National Writing Project

Genre Awareness, Academic Argument, and Transferability

By: Irene L. Clark, Andrea Hernandez
Publication: The WAC Journal
Date: July 17, 2012

Summary: Can first-year writing classes help students in other disciplines? Authors Irene L. Clark and Andrea Hernandez delve into this question by examining the results of a pilot study designed to help students acquire "genre awareness" and write effectively across different courses.

 

Excerpt

The nature and purpose of the first year writing course continues to generate scholarly debate, and current administrative pressures concerning assessment and accountability raise questions about what content areas should be emphasized. At present, considerable discussion focuses on the question of "transfer," a term that refers to the extent to which the writing taught in the first year writing class can or should help students write more effectively in other courses and disciplines. Given increased understanding of differences in writing needs across disciplines, can the writing that is taught in a Freshman Writing course, which is often a form of academic argument, help students approach writing tasks in various disciplines with greater insight?

In this essay, we discuss the results of a pilot study derived from a project titled "Academic Argument and Disciplinary Transfer: Fostering Genre Awareness in First Year Writing Students," a study that raises important questions and possible new directions for understanding the issue of transfer. The goal of the project was to develop a curriculum aimed at helping students acquire what is referred to as "genre awareness," the idea being that a metacognitive understanding of genre can help students make connections between the type of writing assigned in the Composition course—that is, academic argument—and the writing genres they encounter in other disciplines. The basis of the project was that when students understand writing as a genre, when they learn to view a text in terms of its rhetorical and social purpose, when they are able to abstract principles and concepts from one rhetorical situation and apply them to another, they will not only write more effectively in their composition course, but will also acquire the tools they need to address new writing situations. Our goal was to construct a curricular direction that would teach students to examine texts for what Perkins and Salomon refer to as transfer cues, so that they would be able to apply what they know to other writing genres they might encounter in other courses.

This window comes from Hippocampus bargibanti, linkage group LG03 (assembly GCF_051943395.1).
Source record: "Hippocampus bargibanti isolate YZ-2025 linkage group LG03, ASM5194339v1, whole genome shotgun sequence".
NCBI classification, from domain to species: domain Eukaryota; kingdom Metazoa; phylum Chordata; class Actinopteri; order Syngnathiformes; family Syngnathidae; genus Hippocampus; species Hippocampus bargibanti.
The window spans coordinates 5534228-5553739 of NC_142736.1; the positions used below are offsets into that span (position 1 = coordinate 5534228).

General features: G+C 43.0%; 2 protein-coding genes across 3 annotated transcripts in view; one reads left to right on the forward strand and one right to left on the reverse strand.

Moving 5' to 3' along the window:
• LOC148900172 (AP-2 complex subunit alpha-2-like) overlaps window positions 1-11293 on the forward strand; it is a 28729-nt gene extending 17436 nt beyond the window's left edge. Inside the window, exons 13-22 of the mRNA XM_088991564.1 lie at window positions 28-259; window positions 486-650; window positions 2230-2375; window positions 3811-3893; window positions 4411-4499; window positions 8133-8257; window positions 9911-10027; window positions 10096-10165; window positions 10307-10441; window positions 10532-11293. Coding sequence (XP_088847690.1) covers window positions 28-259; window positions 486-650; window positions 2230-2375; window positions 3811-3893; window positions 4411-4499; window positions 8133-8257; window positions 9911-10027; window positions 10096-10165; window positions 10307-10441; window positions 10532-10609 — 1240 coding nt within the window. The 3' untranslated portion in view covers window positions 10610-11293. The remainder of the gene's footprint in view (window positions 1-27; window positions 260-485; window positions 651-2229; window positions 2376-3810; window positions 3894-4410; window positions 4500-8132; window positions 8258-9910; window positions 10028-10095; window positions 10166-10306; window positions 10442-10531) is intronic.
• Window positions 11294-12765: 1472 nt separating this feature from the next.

Copyright © 2011 Plymouth State University. Reprinted with permission.
Clark, Irene L. and Andrea Hernandez. 2011. "Genre Awareness, Academic Argument, and Transferability." The WAC Journal 22: 65–78.

Read more articles from this issue of The WAC Journal.

About the Authors
Irene L. Clark is professor of English and director of Composition at California State University Northridge, where she is also in charge of the Master's degree in Rhetoric and Composition option. She is currently working on a book titled Genres of Academic Writing: Theoretical Insights, Pedagogical Opportunities.
Andrea Hernandez received her M.A. in Rhetoric and Composition from California State University, Northridge (CSUN), where she currently teaches first-year and developmental Composition and is a faculty writing consultant for CSUN's Writing Center.

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